Adura Onashile: 'I wanted to shine a light on the women around Fela Kuti'
Award winning playwright and performer Adura Onashile talks about her new play Expensive Shit and how to survive the Fringe
Over the course of a 12 year career, Adura Onashile has worked as a dancer and actor for companies such as the National Theatre of Scotland and the RSC. Her debut play HeLa opened at the Fringe in 2013 and it told the story of Henrietta Lacks, a woman whose cells were taken without her permission and used in scientific research. It was nominated for a Total Theatre Award and the Amnesty Freedom of Expression award. She's back at the Fringe this year making her directorial debut with her latest play Expensive Shit, which has just bagged a First Fringe award.
What is Expensive Shit about?
It's set in two toilets. The first is in a Glasgow nightclub in 2013 and the second in Fela Kuti's Shrine nightclub in 1994 in Lagos. There's a central character, the toilet attendant Tolu, who takes us into her past at the Shrine nightclub where she was aspiring to be a dancer in Fela Kuti's band. Her and her fellow dancers practise their routines in the toilets before they go onto the main floor.
So it looks at some of the people who lived around Fela Kuti?
Yes. Especially the women. Women would turn up at his commune Kalakuta because the life that was presented to them seemed better than the alternative. I wanted to talk about the way his movement treated women and the fact that he was a man who was an absolute revolutionary in terms of anti-colonialism and anti-corruption, but that just didn't translate to women.
So the Glasgow nightclub is a different scenario?
Yes, but in the toilet in Glasgow women are still objectified. It's based on a true story of a club that allowed men to pay for the privilege of watching women in the toilet through a two way mirror. I was fascinated by what this said about a society that's supposedly more equal than Africa.
You wrote the play and it is also your directorial debut. Did you know you wanted to direct it when you wrote it?
Yes and no. I have always wanted to direct and I thought if I don't do it, no one will give me the chance to do it. But I think there's something exciting about getting a director to work on your piece. You have a contrast of perspectives and it's in that dynamic that the show gets created. So I was really pleased when the Traverse provided dramaturgical support.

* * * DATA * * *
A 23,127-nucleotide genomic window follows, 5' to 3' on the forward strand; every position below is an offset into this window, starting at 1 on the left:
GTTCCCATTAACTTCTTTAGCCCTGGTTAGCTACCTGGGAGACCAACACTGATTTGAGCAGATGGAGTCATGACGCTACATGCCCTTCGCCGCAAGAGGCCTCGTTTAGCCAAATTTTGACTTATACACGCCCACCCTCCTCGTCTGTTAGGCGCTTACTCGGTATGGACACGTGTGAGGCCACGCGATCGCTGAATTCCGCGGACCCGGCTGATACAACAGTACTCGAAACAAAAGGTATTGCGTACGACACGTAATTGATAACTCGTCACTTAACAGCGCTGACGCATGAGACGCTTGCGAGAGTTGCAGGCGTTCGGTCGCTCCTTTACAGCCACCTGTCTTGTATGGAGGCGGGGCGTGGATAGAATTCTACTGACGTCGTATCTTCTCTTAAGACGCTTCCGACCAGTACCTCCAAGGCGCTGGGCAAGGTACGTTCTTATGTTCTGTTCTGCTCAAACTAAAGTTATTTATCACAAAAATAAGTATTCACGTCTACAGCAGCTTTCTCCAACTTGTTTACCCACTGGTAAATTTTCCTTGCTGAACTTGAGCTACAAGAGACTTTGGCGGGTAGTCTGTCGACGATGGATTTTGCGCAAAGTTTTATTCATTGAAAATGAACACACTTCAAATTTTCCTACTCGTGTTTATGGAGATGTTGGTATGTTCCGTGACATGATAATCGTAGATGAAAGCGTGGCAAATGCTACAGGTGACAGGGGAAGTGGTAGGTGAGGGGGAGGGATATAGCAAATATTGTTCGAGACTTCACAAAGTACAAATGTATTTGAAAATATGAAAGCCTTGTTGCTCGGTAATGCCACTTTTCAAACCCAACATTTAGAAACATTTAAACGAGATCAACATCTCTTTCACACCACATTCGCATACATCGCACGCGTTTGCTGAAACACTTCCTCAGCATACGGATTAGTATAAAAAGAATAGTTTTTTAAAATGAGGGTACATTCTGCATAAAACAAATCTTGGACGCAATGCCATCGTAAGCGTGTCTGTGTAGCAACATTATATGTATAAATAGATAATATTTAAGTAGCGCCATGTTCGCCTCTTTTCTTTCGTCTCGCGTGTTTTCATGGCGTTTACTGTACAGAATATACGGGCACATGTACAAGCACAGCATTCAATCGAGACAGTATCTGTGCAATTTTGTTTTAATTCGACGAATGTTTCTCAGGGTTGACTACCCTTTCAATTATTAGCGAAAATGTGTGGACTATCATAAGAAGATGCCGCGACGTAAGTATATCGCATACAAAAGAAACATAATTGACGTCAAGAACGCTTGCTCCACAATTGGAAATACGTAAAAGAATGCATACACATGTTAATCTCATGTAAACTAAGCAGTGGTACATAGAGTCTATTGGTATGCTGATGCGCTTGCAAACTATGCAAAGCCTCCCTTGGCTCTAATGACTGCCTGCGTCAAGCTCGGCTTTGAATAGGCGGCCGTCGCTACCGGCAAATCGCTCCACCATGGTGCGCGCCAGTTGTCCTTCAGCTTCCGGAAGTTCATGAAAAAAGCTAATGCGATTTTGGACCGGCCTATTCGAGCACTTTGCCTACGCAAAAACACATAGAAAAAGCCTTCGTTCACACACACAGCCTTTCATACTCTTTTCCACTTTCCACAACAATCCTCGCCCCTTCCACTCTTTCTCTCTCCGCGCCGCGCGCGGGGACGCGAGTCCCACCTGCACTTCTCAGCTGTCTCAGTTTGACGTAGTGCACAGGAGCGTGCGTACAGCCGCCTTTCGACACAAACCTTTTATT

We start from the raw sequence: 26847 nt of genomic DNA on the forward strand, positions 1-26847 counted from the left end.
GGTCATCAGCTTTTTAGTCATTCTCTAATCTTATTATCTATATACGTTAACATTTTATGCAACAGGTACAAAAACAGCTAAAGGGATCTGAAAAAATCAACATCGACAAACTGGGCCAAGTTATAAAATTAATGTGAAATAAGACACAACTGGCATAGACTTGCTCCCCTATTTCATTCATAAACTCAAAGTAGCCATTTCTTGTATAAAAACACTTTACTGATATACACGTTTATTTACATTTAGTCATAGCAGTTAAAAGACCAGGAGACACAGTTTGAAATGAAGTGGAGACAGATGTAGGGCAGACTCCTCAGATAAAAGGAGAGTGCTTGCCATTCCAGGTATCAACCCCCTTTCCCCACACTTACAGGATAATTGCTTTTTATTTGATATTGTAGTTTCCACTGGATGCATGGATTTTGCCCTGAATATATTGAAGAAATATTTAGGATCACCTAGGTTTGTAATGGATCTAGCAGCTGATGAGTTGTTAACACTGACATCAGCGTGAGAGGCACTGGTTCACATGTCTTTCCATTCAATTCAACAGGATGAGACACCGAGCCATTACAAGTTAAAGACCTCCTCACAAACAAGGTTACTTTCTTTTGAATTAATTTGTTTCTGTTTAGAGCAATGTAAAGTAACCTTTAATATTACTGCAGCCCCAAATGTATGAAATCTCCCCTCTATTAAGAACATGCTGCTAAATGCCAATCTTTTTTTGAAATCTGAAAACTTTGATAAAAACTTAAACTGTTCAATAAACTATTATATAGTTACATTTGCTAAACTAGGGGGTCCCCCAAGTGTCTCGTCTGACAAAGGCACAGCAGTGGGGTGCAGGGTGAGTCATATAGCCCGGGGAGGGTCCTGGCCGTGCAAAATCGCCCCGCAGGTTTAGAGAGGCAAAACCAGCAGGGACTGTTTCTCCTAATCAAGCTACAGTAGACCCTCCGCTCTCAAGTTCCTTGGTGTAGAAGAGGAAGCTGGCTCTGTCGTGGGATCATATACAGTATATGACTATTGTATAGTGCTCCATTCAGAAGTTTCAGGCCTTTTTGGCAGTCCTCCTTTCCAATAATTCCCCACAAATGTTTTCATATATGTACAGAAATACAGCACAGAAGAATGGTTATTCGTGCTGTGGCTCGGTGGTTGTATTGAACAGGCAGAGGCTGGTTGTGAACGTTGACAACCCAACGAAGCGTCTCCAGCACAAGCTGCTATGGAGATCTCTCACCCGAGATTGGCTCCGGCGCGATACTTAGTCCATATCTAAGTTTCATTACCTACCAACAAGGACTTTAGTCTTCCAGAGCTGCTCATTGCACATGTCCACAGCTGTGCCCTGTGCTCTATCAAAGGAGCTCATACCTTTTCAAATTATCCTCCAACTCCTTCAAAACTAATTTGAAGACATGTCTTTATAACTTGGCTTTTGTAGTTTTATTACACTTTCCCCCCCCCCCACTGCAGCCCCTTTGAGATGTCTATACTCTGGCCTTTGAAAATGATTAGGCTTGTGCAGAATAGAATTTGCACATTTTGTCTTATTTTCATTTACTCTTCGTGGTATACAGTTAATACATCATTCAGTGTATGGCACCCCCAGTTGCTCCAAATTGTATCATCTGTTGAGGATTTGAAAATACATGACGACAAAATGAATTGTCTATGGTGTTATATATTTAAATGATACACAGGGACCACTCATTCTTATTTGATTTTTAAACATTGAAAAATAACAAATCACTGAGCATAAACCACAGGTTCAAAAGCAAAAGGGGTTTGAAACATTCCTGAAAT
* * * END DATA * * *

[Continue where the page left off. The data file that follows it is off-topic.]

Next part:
Has both directing and writing it meant it's been an even more nerve wracking experience?
It's been liberating, but I have found out what all experienced directors know: there comes a point where you have to let go of the piece. There's a pressure, doing a directorial debut at the Fringe, and at the Traverse, trust me. Some days I have woken up and thought – nononono – and then talked myself down and said: 'It will be what it will be'. It's been a really exciting process and I'm really proud of the team we have got together.
You started as a dancer, then became an actor, what made you want to create your own work?
It began when I came to Glasgow six years ago. I just loved the scope of the theatre I was seeing in Scotland. The experimentation the fearlessness, the kindness to making mistakes. It's kinder up here and it has been a creative home for me.
What made you get into theatre?
I always say that I failed everything else. I looked at my GCSEs and then my A-Levels and thought: 'Theatre is doing good!'. I grew up in a university town called Zaria in the north of Nigeria and we had access to a lot of the roaming theatre companies that did the university circuit. I remember seeing some brilliant open-air theatre when I was five or six. It was basic theatre - no lighting, just bodies in the round telling a story with song and music. I was fascinated and moved by it all and that stayed with me.
Have you any tips for surviving the Fringe?
If you are performing, eat well and sleep well. Try not to drink too much. Be proud of what you have done because after you put it out there the juggernaut called the Fringe takes over. You have got to keep some of you separate in order to stay sane. Don't forget to go and see shows that are off the beaten track. Not just the fancy ones or the ones in the big venues. Because it should be really egalitarian. We have to be careful that the Fringe doesn't become elitist.
Expensive Shit runs at the Traverse Theatre at various times until 28 August.